Scanning Electron Microscopes
Secondary Electron Microscope or SEM was developed in 1938 to image the surface of samples with high resolution. Both a SEM and a light microscope apply the same principle; however, instead of using visible light, the SEM use electrons for imaging. Nonetheless, the wavelength of visible light limits resolution of the images from the optical microscope, while accelerated electrons in the SEM, which has much shorter wavelength, make it possible to investigate features in microscale to nanoscsale with high resolution. Therefore, this instrument has opened doors in numerous fields such as, physics, materials science, biology, chemistry etc.
To create an image, a beam of incident electrons(or primary electrons) is generated at the top of the microscope by a thermal emission source, for example, a heated tungsten filament, or a field emission cathode. The energy of the incident electrons can be varied from 100 eV to 30 keV depending on the evaluation objectives. The electron beam follows a vertical path through the vacuum chamber. The beam also passes through electromagnetic lenses which focus the beam down toward the specimen. When the beam hit the specimen, secondary emissions such as electrons, and X- rays are emitted from the specimen to chamber. Secondary electrons, backscattered electrons and X-rays are detected and converted to into a signal to the screens by detectors .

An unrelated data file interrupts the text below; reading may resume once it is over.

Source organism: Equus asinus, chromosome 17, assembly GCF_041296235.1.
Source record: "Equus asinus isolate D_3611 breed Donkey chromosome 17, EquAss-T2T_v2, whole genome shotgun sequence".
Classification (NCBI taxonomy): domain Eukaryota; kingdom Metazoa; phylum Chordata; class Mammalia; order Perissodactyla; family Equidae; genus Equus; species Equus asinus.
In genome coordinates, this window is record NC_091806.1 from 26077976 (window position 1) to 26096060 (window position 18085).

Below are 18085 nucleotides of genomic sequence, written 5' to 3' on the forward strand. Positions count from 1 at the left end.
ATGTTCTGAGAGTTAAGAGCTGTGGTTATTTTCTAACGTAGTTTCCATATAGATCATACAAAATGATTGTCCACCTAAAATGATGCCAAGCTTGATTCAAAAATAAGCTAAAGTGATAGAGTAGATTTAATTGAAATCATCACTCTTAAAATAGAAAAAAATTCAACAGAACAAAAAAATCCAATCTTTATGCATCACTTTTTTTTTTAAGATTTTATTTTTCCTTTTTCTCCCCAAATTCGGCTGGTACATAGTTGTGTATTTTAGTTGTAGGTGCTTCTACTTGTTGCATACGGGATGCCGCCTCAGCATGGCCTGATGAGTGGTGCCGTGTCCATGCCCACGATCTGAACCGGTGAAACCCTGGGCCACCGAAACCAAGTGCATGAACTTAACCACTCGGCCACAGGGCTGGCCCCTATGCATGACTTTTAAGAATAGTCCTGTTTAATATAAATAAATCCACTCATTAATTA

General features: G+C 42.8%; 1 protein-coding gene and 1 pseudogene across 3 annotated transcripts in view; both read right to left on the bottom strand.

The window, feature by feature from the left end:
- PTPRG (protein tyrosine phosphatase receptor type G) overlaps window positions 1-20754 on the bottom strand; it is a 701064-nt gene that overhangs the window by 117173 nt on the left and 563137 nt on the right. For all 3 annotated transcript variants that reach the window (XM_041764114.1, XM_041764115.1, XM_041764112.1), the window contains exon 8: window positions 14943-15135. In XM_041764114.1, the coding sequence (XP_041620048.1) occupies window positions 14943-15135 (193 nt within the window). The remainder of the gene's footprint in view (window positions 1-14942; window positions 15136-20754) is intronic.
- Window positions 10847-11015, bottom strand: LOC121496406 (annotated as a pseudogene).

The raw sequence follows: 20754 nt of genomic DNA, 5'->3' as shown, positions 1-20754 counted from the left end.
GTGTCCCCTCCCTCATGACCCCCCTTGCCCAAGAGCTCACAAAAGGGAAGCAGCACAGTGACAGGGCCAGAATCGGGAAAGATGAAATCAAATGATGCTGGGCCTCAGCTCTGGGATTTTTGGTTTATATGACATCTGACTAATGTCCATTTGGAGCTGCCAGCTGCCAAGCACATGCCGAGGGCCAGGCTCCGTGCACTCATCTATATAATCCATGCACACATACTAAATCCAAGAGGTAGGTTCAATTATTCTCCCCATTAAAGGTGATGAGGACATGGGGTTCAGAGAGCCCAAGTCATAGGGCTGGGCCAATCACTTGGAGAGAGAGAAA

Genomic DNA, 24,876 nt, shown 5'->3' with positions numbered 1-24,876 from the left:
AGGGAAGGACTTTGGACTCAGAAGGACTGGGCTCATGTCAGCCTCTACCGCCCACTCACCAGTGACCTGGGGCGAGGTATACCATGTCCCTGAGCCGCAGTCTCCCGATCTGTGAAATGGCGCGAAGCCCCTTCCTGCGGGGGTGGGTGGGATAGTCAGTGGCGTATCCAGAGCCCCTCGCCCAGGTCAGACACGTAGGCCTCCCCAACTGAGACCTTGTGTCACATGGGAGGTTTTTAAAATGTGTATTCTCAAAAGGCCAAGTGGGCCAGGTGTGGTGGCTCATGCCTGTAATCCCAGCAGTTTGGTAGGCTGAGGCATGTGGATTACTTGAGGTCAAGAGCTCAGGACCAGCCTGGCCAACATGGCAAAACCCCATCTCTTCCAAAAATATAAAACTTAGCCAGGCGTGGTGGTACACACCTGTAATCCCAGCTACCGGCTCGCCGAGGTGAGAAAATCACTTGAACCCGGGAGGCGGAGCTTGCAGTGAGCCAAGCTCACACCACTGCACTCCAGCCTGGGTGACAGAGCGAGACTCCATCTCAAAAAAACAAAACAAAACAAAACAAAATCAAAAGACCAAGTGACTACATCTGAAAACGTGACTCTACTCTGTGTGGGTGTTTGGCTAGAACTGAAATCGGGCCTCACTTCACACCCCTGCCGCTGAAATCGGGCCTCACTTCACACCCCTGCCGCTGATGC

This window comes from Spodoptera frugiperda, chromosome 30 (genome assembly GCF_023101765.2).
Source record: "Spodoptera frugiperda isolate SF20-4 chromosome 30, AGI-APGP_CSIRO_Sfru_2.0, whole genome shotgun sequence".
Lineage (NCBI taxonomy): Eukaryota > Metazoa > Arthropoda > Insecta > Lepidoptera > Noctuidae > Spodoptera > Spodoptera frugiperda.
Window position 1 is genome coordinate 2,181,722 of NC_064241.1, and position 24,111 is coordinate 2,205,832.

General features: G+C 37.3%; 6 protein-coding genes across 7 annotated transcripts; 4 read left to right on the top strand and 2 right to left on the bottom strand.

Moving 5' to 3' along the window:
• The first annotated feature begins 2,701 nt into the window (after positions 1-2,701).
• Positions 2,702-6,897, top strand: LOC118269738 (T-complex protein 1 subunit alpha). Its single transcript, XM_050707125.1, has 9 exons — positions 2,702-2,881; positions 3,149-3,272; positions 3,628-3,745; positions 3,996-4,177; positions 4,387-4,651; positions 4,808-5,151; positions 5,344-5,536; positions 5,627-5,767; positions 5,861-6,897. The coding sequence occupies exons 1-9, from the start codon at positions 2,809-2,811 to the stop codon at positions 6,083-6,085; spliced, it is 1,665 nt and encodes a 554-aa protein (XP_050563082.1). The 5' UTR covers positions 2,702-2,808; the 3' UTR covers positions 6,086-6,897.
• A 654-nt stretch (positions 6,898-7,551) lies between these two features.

However, the primary limitation of the SEM is that a sample has to be clean, dry and electrically conductive. For non-conductive specimens, they must be coated with a conductive film to prevent charging. Moreover, a high vacuum chamber is required during operating to reach high resolution because the incident beam may interact with atoms in air before hitting the sample ..